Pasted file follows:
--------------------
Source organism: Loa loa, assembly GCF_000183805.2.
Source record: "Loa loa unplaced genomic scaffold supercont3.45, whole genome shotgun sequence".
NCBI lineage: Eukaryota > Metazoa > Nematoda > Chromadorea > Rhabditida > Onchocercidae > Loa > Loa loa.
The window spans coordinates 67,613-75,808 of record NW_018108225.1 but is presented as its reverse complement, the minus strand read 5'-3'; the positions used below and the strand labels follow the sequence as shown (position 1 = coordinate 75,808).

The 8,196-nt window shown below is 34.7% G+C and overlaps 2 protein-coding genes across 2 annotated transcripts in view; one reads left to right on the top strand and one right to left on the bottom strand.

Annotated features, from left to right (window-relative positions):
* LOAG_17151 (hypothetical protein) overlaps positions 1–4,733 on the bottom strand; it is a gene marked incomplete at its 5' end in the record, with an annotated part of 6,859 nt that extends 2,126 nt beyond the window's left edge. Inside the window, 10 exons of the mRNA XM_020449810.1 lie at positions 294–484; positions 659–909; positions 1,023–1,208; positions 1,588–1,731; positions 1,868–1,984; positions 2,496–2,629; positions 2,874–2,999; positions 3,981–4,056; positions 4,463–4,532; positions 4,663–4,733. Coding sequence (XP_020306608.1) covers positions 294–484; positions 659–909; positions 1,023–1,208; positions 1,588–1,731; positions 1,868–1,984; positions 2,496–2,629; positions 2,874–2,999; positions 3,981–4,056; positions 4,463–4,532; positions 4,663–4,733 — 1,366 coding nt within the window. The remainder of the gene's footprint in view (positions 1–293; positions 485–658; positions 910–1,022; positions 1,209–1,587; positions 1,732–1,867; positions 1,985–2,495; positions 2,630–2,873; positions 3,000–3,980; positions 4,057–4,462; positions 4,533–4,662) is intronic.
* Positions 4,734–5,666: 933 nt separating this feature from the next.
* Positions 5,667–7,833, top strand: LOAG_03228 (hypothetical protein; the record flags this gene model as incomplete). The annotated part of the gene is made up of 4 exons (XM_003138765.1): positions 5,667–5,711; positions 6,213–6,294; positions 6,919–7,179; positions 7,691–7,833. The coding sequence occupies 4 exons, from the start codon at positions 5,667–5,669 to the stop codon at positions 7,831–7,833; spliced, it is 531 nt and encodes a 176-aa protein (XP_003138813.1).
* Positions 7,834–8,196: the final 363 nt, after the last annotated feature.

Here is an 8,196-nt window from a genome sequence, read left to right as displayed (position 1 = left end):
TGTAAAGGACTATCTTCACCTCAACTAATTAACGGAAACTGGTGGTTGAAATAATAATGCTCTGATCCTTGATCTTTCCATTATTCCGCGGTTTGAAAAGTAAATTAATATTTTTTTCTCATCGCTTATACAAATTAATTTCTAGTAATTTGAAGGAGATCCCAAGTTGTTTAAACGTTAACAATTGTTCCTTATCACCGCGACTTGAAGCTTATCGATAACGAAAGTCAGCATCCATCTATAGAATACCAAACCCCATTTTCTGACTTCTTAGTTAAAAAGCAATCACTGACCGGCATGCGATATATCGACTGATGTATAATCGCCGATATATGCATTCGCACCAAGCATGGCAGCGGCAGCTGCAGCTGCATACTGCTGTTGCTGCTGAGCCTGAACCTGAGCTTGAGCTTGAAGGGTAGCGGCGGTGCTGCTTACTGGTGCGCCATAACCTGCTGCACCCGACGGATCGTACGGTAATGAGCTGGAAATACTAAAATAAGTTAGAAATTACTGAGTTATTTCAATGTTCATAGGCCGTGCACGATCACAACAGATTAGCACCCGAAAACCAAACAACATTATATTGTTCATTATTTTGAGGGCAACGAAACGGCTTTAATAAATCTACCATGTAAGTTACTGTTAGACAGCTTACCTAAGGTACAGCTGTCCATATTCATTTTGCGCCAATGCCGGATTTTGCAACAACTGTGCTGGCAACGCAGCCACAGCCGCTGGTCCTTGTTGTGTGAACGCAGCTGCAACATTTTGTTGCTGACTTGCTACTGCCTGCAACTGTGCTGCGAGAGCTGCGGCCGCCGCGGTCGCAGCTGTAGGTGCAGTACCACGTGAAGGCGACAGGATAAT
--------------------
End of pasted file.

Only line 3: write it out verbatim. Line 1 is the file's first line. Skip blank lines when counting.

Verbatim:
NCBI lineage: Eukaryota > Metazoa > Nematoda > Chromadorea > Rhabditida > Onchocercidae > Loa > Loa loa.